In chapters 1 and 2 of our Dana text we learned about the listing of the various levels to action research (i.e. classroom, campus, district, etc…) and we were introduced to the 9 areas in which to use action research. I found this information to be particularly informative and learned that there are so many ways that action research can apply to education such as curriculum development, student learning, school performance, and so on. Another component that I appreciated within this course was the video interview assignment. This gave us an opportunity to hear directly from leaders about how they use action research practices in their schools/districts. The interview segments provided a great deal of insight and suggestions for conducting and using action research in education. The most important suggestion that I took from the three interviews was Dr. Lewis’ advice about making your research address areas that are close to your school’s needs and use it to target specific issues for campus. This advice seems very logical and important for conducting action research. The use of discussion boards and our blogs have been a great source of information from my peers in this program. These methods provide feedback from others that are practicing research as well and it they allow the student an opportunity to share ideas and seek advice from other researchers. Many of the ideas and thoughts discussed have been ones that I have found very interesting and I find myself eager to learn the results of other research being conducted by my peers. The planning template used in the Week 3 assignment was very helpful in creating the outline for my action research project. This template gave me an opportunity to list the components of my research and prioritize the tasks. It also prompted me to look at how I will evaluate each step of my research and how I will use the information that is found. The planning template was a great way to see the path that I am planning to take with my action research.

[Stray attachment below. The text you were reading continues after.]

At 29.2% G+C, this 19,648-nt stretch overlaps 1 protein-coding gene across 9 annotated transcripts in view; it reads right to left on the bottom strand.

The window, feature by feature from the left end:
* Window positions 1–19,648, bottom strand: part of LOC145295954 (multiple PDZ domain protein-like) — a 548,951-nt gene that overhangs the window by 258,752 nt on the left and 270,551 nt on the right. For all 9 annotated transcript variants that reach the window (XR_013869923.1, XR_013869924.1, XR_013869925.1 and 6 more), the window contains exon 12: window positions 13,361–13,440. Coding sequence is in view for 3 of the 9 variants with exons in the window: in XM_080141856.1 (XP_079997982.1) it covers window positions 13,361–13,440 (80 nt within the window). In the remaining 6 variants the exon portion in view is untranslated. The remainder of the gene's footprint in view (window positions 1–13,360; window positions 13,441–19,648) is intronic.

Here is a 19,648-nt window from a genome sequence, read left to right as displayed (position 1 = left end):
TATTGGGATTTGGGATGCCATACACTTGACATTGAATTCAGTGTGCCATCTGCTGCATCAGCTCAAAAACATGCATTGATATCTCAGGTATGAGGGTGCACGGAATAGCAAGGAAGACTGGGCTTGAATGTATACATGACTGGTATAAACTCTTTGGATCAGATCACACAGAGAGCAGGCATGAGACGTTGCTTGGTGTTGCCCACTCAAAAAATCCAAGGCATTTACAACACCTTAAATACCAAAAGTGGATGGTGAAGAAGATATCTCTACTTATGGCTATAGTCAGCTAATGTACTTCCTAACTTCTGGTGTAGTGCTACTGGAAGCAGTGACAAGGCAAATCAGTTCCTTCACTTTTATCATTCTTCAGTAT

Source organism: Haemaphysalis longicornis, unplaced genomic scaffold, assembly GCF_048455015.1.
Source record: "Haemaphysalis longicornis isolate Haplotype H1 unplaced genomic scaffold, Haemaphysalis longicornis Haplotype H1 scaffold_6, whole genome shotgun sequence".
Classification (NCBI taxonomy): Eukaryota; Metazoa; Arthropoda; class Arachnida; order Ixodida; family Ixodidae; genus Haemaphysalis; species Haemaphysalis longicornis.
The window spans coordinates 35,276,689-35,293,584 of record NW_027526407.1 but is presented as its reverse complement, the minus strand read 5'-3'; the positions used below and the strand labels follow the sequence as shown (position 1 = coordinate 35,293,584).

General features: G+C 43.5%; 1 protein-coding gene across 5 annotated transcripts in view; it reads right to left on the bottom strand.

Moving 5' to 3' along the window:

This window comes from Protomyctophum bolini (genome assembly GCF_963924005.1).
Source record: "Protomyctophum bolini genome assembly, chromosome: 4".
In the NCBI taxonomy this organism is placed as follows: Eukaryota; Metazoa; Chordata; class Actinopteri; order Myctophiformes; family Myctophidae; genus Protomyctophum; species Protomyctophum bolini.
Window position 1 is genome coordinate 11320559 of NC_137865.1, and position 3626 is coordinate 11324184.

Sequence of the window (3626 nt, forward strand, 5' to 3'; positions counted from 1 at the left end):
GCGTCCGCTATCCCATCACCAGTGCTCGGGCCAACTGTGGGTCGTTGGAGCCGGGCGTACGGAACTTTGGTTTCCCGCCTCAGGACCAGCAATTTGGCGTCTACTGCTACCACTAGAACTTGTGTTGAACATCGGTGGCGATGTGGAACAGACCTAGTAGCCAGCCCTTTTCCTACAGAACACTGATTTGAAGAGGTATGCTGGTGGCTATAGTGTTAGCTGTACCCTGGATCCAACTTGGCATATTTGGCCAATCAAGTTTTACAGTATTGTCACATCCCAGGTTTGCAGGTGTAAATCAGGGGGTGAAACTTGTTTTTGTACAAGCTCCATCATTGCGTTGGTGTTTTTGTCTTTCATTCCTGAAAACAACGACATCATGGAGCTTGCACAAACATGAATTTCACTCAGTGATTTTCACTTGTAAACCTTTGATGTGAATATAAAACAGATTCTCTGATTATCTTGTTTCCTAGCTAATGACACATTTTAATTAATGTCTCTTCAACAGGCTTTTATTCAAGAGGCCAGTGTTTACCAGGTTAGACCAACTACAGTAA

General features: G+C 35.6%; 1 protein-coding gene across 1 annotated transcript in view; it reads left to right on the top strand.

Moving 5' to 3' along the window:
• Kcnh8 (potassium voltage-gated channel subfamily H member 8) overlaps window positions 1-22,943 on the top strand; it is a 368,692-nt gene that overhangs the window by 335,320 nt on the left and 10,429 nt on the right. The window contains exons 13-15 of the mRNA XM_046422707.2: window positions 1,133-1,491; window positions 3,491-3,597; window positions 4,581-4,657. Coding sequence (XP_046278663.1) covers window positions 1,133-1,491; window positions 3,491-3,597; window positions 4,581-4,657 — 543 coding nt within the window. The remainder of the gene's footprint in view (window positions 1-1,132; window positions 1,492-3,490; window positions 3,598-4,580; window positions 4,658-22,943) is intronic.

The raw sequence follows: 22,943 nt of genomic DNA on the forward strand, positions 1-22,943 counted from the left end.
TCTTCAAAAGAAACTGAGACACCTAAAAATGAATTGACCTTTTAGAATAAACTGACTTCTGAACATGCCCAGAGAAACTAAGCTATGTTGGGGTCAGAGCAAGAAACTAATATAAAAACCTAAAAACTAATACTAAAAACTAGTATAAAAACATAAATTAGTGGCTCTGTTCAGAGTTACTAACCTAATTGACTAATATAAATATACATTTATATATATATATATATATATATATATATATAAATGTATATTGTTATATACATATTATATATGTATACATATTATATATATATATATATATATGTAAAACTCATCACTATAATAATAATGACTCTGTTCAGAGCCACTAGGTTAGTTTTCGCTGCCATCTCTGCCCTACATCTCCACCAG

Five weeks does not seem like a very long amount of time to learn about such a broad topic as action research; however, completing this course has given me a lot of information to consider and use during my research project and beyond. I feel comfortable in knowing that action research does not have to be a “scary term” but rather a more in-depth look at a particular area of interest.